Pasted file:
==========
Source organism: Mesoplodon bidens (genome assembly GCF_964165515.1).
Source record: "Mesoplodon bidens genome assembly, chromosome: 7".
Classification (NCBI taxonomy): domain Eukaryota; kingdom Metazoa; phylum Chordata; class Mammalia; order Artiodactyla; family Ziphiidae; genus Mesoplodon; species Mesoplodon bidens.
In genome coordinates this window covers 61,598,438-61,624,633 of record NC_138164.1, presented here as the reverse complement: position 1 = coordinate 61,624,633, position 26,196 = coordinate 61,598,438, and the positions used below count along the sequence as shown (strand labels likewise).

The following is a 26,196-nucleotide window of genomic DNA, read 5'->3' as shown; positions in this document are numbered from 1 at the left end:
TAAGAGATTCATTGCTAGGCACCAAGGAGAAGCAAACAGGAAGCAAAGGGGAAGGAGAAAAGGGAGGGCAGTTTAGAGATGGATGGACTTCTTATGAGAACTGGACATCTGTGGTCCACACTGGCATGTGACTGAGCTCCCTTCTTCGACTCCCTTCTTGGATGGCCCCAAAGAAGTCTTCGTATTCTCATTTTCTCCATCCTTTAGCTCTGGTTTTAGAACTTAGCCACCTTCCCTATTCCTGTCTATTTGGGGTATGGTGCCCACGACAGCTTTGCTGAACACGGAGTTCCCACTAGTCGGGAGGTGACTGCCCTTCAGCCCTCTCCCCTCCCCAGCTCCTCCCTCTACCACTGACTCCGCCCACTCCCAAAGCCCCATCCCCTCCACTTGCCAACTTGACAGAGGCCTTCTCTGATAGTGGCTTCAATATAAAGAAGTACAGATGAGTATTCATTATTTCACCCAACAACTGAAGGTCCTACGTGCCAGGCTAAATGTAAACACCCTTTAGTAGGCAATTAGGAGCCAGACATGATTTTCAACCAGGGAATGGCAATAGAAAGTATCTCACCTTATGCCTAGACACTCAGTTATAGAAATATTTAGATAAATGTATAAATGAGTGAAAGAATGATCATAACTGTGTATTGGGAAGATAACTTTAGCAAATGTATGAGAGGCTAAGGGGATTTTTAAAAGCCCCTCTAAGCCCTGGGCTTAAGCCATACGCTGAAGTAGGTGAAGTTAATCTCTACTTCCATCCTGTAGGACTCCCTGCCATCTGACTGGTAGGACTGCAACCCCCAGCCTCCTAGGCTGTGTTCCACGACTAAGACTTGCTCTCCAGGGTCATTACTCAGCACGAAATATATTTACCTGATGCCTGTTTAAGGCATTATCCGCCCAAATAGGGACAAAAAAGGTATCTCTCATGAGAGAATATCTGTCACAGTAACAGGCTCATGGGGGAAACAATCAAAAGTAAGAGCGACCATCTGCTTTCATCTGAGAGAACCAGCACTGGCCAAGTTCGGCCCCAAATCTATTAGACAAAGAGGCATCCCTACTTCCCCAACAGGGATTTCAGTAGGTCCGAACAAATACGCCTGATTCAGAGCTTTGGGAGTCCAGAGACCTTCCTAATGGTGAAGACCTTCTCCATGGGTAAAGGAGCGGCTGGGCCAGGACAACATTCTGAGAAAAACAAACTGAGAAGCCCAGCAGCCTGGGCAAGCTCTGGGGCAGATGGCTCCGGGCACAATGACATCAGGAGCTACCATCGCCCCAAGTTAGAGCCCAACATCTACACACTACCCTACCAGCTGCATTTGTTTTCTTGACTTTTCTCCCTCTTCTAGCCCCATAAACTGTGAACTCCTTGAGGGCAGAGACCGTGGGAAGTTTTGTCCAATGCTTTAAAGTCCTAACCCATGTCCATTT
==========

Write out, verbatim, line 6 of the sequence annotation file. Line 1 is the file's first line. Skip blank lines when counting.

TAAGAGATTCATTGCTAGGCACCAAGGAGAAGCAAACAGGAAGCAAAGGGGAAGGAGAAAAGGGAGGGCAGTTTAGAGATGGATGGACTTCTTATGAGAACTGGACATCTGTGGTCCACACTGGCATGTGACTGAGCTCCCTTCTTCGACTCCCTTCTTGGATGGCCCCAAAGAAGTCTTCGTATTCTCATTTTCTCCATCCTTTAGCTCTGGTTTTAGAACTTAGCCACCTTCCCTATTCCTGTCTATTTGGGGTATGGTGCCCACGACAGCTTTGCTGAACACGGAGTTCCCACTAGTCGGGAGGTGACTGCCCTTCAGCCCTCTCCCCTCCCCAGCTCCTCCCTCTACCACTGACTCCGCCCACTCCCAAAGCCCCATCCCCTCCACTTGCCAACTTGACAGAGGCCTTCTCTGATAGTGGCTTCAATATAAAGAAGTACAGATGAGTATTCATTATTTCACCCAACAACTGAAGGTCCTACGTGCCAGGCTAAATGTAAACACCCTTTAGTAGGCAATTAGGAGCCAGACATGATTTTCAACCAGGGAATGGCAATAGAAAGTATCTCACCTTATGCCTAGACACTCAGTTATAGAAATATTTAGATAAATGTATAAATGAGTGAAAGAATGATCATAACTGTGTATTGGGAAGATAACTTTAGCAAATGTATGAGAGGCTAAGGGGATTTTTAAAAGCCCCTCTAAGCCCTGGGCTTAAGCCATACGCTGAAGTAGGTGAAGTTAATCTCTACTTCCATCCTGTAGGACTCCCTGCCATCTGACTGGTAGGACTGCAACCCCCAGCCTCCTAGGCTGTGTTCCACGACTAAGACTTGCTCTCCAGGGTCATTACTCAGCACGAAATATATTTACCTGATGCCTGTTTAAGGCATTATCCGCCCAAATAGGGACAAAAAAGGTATCTCTCATGAGAGAATATCTGTCACAGTAACAGGCTCATGGGGGAAACAATCAAAAGTAAGAGCGACCATCTGCTTTCATCTGAGAGAACCAGCACTGGCCAAGTTCGGCCCCAAATCTATTAGACAAAGAGGCATCCCTACTTCCCCAACAGGGATTTCAGTAGGTCCGAACAAATACGCCTGATTCAGAGCTTTGGGAGTCCAGAGACCTTCCTAATGGTGAAGACCTTCTCCATGGGTAAAGGAGCGGCTGGGCCAGGACAACATTCTGAGAAAAACAAACTGAGAAGCCCAGCAGCCTGGGCAAGCTCTGGGGCAGATGGCTCCGGGCACAATGACATCAGGAGCTACCATCGCCCCAAGTTAGAGCCCAACATCTACACACTACCCTACCAGCTGCATTTGTTTTCTTGACTTTTCTCCCTCTTCTAGCCCCATAAACTGTGAACTCCTTGAGGGCAGAGACCGTGGGAAGTTTTGTCCAATGCTTTAAAGTCCTAACCCATGTCCATTT